Two Sundays ago, I was sitting in a pew at the neighborhood church that Stanton, the girls and I attend. The pastor announced the next song; I flipped to it in the hymnal. “Lord, When You Came to the Lakeshore.”
The choir director began playing the melody of the song. In that moment, my memory flashed back about 20 years.
My very first job, at age 15, was as an organist for a small church near my Pennsylvania hometown. I probably was in a bit over my head, friends. I knew how to play the piano, not the organ…so I learned as I went. In the beginning, I played the organ like a piano—focusing on one keyboard only. As time went on, I began adding in sounds from the other keyboard, plus the pedals.
The biggest challenge, though, was trying to direct the choir. The choir consisted of four or five regular members (median age: 76), all of whom harbored strong opinions about which songs we should be singing. They didn’t mind so much that I was young and inexperienced; they just wanted to belt out “The Battle Hymn of the Republic” every.single.Sunday.
At this point, you might be wondering how I got this job. (You also may be wondering if I was qualified…) Answer to the first question: My friend’s mother was the original organist at that church, and needed some help with some of the services.
I ended up playing the organ for that church all through high school. I also ended up (eventually) becoming fairly close to my septuagenarian choir members. I invited all of them to my high school graduation party, and they all came. As I’m writing this, I’m smiling at the memory. George, Annette, Eddie…they were all there.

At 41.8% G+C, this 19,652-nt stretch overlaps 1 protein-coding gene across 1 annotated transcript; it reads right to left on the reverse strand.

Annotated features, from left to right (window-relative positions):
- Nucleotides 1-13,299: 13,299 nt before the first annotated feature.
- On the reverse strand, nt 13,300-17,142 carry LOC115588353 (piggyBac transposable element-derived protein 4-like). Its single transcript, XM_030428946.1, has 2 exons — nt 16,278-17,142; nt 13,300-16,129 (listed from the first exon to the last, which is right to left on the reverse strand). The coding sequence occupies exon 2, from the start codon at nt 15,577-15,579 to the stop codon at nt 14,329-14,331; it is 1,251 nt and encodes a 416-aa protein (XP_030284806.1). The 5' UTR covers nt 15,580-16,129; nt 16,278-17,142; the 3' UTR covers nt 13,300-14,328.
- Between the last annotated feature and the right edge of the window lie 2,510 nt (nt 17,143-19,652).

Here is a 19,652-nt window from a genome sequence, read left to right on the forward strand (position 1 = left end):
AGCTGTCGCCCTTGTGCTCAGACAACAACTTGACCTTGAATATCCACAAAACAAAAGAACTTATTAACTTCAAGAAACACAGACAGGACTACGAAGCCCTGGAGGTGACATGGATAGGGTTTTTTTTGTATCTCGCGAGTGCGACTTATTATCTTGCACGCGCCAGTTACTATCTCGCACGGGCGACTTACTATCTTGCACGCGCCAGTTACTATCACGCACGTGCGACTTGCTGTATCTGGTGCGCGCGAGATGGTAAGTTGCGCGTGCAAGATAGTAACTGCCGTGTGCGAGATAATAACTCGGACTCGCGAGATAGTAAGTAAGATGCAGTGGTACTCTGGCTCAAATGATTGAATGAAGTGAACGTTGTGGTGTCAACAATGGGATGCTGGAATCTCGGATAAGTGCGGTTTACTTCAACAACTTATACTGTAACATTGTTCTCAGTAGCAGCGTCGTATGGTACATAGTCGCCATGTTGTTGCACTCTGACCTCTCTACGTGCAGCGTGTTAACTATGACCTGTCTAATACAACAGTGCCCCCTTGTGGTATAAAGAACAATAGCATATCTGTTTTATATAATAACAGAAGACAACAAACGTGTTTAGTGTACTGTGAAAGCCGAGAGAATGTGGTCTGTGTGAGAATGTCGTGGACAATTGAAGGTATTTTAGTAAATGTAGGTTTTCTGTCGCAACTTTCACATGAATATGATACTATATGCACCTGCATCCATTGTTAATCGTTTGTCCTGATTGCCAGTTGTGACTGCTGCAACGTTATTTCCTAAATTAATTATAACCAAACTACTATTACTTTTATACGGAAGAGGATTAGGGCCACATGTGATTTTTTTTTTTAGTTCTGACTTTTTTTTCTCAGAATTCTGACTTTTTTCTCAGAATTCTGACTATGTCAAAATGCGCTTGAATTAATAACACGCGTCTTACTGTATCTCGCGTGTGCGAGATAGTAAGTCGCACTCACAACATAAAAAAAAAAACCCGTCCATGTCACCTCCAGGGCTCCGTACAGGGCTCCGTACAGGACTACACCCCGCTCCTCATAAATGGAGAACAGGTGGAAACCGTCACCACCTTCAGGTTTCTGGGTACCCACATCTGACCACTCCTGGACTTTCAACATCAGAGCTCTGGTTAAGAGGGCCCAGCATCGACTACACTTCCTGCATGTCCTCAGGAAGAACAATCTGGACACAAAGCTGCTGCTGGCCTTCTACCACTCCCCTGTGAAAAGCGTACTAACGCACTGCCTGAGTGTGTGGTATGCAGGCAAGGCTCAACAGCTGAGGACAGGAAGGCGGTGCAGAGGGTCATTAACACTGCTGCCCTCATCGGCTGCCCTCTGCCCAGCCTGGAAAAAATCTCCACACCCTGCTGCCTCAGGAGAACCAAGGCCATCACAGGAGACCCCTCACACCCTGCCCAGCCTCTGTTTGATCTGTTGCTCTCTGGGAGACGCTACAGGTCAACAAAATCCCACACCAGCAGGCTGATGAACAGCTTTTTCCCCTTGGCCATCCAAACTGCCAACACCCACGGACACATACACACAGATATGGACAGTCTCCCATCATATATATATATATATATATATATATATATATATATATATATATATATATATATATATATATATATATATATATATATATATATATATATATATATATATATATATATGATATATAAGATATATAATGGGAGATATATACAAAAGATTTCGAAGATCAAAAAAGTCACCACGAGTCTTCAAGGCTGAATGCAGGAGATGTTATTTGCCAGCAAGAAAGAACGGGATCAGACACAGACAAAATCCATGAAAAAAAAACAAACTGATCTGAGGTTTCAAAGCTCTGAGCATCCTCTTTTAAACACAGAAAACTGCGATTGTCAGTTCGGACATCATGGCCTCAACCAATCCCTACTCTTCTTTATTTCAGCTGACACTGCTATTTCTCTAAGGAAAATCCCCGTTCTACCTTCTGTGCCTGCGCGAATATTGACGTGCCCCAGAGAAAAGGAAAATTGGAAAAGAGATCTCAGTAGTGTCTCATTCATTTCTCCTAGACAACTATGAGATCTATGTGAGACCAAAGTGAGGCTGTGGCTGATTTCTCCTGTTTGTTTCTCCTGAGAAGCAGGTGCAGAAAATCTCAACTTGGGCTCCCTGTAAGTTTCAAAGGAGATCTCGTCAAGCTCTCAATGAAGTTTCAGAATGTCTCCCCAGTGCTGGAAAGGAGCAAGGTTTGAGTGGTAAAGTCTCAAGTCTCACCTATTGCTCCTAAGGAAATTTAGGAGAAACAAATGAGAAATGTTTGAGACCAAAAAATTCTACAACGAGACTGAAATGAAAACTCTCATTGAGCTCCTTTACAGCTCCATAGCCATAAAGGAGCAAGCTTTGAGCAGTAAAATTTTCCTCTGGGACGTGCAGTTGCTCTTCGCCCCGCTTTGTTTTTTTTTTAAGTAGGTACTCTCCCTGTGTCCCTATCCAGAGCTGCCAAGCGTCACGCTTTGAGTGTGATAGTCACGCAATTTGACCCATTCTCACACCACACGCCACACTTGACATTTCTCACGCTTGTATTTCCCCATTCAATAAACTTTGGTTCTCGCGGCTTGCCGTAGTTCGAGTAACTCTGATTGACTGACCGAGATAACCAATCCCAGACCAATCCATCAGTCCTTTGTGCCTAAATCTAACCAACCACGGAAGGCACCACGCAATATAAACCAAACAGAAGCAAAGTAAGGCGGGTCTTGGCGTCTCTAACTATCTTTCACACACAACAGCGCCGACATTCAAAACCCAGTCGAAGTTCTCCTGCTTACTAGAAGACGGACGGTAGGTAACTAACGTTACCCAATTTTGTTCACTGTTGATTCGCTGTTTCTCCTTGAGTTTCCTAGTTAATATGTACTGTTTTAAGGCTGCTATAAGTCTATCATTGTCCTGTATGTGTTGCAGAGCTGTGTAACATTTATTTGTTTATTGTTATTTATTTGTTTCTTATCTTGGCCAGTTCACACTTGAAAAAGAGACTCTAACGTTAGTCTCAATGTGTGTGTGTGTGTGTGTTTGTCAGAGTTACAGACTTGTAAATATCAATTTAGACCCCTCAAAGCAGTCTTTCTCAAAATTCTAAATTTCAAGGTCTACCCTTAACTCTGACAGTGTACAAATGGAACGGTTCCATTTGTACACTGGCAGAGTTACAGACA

They didn’t mind so much that I was young and inexperienced; they just wanted to belt out “The Battle Hymn of the Republic” every.single.Sunday.
Back to that song, though: “Lord, When You Came to the Lakeshore.” At my hometown church, there was an old lady who always sat in a front pew.
If you’ve ever attended a worship service somewhat regularly, then you know that many people usually sit in the same spot week after week. Similar to having “your” seat in a college classroom, or “your” table at a coffee shop. You get comfortable; you gravitate toward the familiar.
This lady, friends—I wish I could remember her name. I can’t. But she had white hair and wrinkled skin, and she was nice. She also wore a hat, every Sunday.
One Sunday before the service, I was downstairs where the pews are. I was making my way up to the choir loft, where the organ was, along with George, Annette and the gang. I stopped to say hello to the lady. We chatted a bit, and she asked me if I wouldn’t mind playing her favorite hymn, “Lord, When You Came to the Seashore.”
There was still some time before church started, so I said sure. She squeezed my hand. I went upstairs and played that song. When I was done, she turned around in her seat and smiled her thanks.
I like the song “Lord, When You Came to the Seashore.” It’s straightforward to play (which is helpful). The melody is pretty, the lyrics uplifting. I got into the habit of playing it every Sunday before church started, partly because I liked it but mostly because the lady did. Every time after I played that song, she turned around and smiled.
I waved back: “You’re welcome.”
Twenty years later, in a different place, in a different church, I was the one sitting in the pew, and I heard that familiar melody I once knew so well. The title of the song was slightly different—“Lakeshore” instead of “Seashore”—but it was the same song. Hearing that song took me back to 15.